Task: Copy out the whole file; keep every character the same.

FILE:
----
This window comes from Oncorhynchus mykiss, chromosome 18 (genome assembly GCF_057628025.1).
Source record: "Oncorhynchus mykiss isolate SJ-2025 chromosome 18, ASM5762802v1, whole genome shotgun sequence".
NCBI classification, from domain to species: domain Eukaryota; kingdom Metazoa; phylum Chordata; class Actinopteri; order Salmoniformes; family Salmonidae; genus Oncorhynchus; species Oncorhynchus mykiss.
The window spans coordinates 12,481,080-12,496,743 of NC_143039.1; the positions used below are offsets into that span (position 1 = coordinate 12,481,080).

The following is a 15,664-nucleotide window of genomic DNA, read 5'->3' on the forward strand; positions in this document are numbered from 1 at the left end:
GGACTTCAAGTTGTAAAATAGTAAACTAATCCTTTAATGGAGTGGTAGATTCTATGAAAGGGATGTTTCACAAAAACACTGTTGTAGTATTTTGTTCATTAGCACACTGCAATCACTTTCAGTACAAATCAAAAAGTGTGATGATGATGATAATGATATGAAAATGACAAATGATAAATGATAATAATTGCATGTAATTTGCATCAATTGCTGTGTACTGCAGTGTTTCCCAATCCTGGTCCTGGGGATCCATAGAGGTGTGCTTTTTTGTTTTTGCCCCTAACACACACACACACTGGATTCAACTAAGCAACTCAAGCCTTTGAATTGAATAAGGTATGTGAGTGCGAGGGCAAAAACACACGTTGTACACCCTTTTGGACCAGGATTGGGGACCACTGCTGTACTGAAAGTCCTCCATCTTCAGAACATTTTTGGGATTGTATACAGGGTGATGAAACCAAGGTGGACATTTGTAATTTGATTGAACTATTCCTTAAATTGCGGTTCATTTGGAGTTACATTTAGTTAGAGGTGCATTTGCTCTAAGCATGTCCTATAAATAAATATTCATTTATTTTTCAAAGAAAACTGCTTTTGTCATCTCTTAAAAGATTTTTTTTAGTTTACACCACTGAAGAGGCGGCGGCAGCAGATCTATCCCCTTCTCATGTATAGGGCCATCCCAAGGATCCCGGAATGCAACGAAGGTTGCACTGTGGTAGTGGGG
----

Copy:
This window comes from Oncorhynchus mykiss, chromosome 18 (genome assembly GCF_057628025.1).
Source record: "Oncorhynchus mykiss isolate SJ-2025 chromosome 18, ASM5762802v1, whole genome shotgun sequence".
NCBI classification, from domain to species: domain Eukaryota; kingdom Metazoa; phylum Chordata; class Actinopteri; order Salmoniformes; family Salmonidae; genus Oncorhynchus; species Oncorhynchus mykiss.
The window spans coordinates 12,481,080-12,496,743 of NC_143039.1; the positions used below are offsets into that span (position 1 = coordinate 12,481,080).

The following is a 15,664-nucleotide window of genomic DNA, read 5'->3' on the forward strand; positions in this document are numbered from 1 at the left end:
GGACTTCAAGTTGTAAAATAGTAAACTAATCCTTTAATGGAGTGGTAGATTCTATGAAAGGGATGTTTCACAAAAACACTGTTGTAGTATTTTGTTCATTAGCACACTGCAATCACTTTCAGTACAAATCAAAAAGTGTGATGATGATGATAATGATATGAAAATGACAAATGATAAATGATAATAATTGCATGTAATTTGCATCAATTGCTGTGTACTGCAGTGTTTCCCAATCCTGGTCCTGGGGATCCATAGAGGTGTGCTTTTTTGTTTTTGCCCCTAACACACACACACACTGGATTCAACTAAGCAACTCAAGCCTTTGAATTGAATAAGGTATGTGAGTGCGAGGGCAAAAACACACGTTGTACACCCTTTTGGACCAGGATTGGGGACCACTGCTGTACTGAAAGTCCTCCATCTTCAGAACATTTTTGGGATTGTATACAGGGTGATGAAACCAAGGTGGACATTTGTAATTTGATTGAACTATTCCTTAAATTGCGGTTCATTTGGAGTTACATTTAGTTAGAGGTGCATTTGCTCTAAGCATGTCCTATAAATAAATATTCATTTATTTTTCAAAGAAAACTGCTTTTGTCATCTCTTAAAAGATTTTTTTTAGTTTACACCACTGAAGAGGCGGCGGCAGCAGATCTATCCCCTTCTCATGTATAGGGCCATCCCAAGGATCCCGGAATGCAACGAAGGTTGCACTGTGGTAGTGGGG